Critter capital of the world
Transferring all the participants of the photo-shootout and their equipment across the peninsula from Tasik Ria Resort Manado on the western side to the Kungkungan Bay Resort (KBR) at the Lembeh Strait took two hours by mini bus. After that ordeal, it only took us ten minutes after reaching this well known resort built in traditional style, to get into the dive boat and enter the water.
The first impressions were a bit of a let down. All we saw was a muddy bottom with no growth. The visibility was not very impressive either; at best, it was not more than ten meters.
But suddenly, everything sprang into action. The three dive guides had disappeared in different directions, and now they each signalled vigorously with their metal shakers to draw our attention to them. A little orange frogfish was sitting on a sponge and seeming wanting to pose for our cameras. A perfect subject and a patient model! Two photos later, I heard another next signal: Wow, this time it was a couple of the rare Halimeda Ghostpipefish. I wasn’t done with this subject when we heard the next signal. And so it went on all through the dive.
The dive guides were clearly accustomed to working with underwater photographers and were able to present an impressive palette of first class subject—there was hardly enough time to take all the pictures. Which brings me straight to the main point... Those who love nudibranchs, crabs, rare cephalopods and fishes will find a paradise here.
The region around Lembeh Strait at the northern coast of Sulawesi became famous because of the huge concentrations of rare and bizarre creatures, or “critters”, attracting photographers from all over the planet looking for spectacular macro motives. It is difficult to write about the diving in this region without getting carried away—for throughout every dive I did on this trip, I was constantly fascinated by what this hotspot of biodiversity could throw at me.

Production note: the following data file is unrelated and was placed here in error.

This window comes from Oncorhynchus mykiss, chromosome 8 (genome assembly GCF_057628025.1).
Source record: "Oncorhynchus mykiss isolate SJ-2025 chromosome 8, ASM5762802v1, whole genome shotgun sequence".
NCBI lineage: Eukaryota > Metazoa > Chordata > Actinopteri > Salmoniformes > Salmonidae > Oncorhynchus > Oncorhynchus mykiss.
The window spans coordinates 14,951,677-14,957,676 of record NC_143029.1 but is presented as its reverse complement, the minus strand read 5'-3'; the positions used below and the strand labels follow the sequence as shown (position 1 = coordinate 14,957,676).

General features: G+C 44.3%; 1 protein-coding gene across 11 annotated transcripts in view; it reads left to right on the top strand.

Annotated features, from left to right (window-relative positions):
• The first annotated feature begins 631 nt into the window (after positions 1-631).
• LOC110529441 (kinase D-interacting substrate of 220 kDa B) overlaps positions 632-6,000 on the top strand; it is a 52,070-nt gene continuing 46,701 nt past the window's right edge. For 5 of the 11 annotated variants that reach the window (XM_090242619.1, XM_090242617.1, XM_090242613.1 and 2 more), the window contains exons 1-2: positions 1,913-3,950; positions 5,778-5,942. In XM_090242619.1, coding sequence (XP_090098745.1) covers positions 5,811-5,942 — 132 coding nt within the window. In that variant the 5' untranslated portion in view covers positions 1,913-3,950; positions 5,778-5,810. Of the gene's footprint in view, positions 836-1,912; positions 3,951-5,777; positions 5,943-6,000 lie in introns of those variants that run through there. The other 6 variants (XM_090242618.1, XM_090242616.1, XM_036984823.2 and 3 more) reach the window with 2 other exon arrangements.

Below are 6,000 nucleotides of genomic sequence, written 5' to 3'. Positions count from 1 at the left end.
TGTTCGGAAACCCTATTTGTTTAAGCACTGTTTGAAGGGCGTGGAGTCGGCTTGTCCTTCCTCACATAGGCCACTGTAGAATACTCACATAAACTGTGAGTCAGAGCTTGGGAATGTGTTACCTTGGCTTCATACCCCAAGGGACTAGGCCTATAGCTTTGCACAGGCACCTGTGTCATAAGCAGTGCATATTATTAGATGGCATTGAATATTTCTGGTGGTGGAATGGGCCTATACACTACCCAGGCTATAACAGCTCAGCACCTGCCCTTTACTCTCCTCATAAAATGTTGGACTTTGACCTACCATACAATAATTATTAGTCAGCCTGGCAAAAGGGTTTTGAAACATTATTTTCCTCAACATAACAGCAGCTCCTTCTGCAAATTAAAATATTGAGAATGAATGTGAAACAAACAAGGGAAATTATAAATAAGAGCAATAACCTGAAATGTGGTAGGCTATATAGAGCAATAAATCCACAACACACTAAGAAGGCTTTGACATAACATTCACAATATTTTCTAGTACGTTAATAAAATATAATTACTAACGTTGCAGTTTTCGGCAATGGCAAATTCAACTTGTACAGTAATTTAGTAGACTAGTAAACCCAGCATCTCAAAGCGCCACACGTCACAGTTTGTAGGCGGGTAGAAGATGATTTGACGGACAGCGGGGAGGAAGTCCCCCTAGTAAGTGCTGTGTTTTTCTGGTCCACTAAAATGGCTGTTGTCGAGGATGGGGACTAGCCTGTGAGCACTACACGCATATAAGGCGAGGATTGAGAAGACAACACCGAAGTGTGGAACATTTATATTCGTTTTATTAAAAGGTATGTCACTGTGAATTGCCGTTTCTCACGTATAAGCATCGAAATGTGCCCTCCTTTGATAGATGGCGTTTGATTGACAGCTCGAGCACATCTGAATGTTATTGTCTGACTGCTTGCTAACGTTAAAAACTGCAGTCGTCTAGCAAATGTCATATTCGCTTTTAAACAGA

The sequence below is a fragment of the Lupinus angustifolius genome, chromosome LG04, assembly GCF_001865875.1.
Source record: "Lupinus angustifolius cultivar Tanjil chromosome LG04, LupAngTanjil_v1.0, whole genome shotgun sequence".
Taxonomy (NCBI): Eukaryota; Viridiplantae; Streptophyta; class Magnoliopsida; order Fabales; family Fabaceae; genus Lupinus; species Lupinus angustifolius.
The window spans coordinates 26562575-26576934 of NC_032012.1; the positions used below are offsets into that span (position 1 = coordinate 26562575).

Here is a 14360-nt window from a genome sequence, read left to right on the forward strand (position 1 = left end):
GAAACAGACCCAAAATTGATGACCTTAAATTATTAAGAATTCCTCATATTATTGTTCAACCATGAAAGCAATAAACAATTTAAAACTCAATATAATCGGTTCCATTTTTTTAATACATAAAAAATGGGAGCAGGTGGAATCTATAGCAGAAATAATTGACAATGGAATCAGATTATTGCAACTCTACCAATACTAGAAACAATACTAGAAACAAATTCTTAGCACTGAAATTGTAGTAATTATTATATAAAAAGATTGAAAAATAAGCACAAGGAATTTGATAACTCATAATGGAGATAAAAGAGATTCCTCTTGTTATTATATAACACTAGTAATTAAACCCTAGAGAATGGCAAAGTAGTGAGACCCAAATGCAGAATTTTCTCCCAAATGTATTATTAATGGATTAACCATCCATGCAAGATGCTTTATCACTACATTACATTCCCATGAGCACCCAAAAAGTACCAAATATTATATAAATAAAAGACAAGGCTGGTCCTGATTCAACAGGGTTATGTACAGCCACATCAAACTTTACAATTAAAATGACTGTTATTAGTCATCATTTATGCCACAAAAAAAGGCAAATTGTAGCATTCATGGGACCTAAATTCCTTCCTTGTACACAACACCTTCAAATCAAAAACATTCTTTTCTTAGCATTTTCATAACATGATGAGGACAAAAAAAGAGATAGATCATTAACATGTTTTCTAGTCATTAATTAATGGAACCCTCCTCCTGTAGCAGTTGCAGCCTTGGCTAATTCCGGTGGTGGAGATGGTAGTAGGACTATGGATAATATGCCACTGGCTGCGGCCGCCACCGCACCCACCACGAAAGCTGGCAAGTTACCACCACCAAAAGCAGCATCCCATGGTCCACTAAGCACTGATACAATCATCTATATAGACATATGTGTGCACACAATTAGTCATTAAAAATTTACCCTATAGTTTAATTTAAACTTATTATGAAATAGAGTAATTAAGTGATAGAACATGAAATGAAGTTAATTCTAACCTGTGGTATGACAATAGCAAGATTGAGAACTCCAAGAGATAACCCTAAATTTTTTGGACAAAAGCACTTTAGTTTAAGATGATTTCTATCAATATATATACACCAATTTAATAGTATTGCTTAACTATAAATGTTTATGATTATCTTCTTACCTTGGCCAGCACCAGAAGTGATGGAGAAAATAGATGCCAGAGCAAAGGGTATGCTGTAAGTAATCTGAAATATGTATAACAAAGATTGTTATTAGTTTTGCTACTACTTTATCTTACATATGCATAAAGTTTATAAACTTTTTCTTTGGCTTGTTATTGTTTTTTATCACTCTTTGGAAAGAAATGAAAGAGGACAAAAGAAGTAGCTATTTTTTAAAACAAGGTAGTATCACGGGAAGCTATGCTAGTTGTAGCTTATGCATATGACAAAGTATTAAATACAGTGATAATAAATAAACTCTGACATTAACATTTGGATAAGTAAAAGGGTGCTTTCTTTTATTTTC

Divers who have no eye or sense for small parts of life and who prefer drifting and passing colourful reefs and drop-offs looking for the big aminals, would have come to the wrong place. Also, you should not complain about the various items of human civilisation you may encounter on the sea bottom. There are some dive spots where old car tires, soda cans, bottles and plastic cups are the most remarkable structures on the sandy bottom.
Ironically, these artefacts have been welcomed as shelters for fishes, crabs and other animals. The pollution stems from the more than 200,000 inhabitants of the nearby city of Bitung, the most important harbour city of North Sulawesi.
To what degree the marine population is influenced or negative impacted by this city, has not been documented, and I am not sure what to make of it. Due to the strong tidal currents, the daily water exchange in Lembeh Strait is very significant. In any case, the diving centers in this area are working closely together to designate the area a “Protected Marine Area”. The regional diving centers are in a continuous dialogue and working close together.
Those days are over when the local dive guides, in hope for a good tip, presenting the critters to the clients by taking them out of their habitats holding them up in front of the cameras. This led to the decision to disallow the use of diving gloves. Touching things can be dangerous, and even the casual touch of a random object might cause difficulties, because there is no region in the world where you will find so many poisonous animals as on the bottom of the straits of Lembeh. On the other hand, you will rarely find other dive regions, were it is as easy as here to obtain perfect photo results.
Back on the diving ship, everybody seemed pleased with their resulting photographs. The participants of the photo competition were given three days to take the pictures for their competition portfolio. All along the way, the professional photographers on the jury offered their support and generously shared their extensive experience and knowledge. ■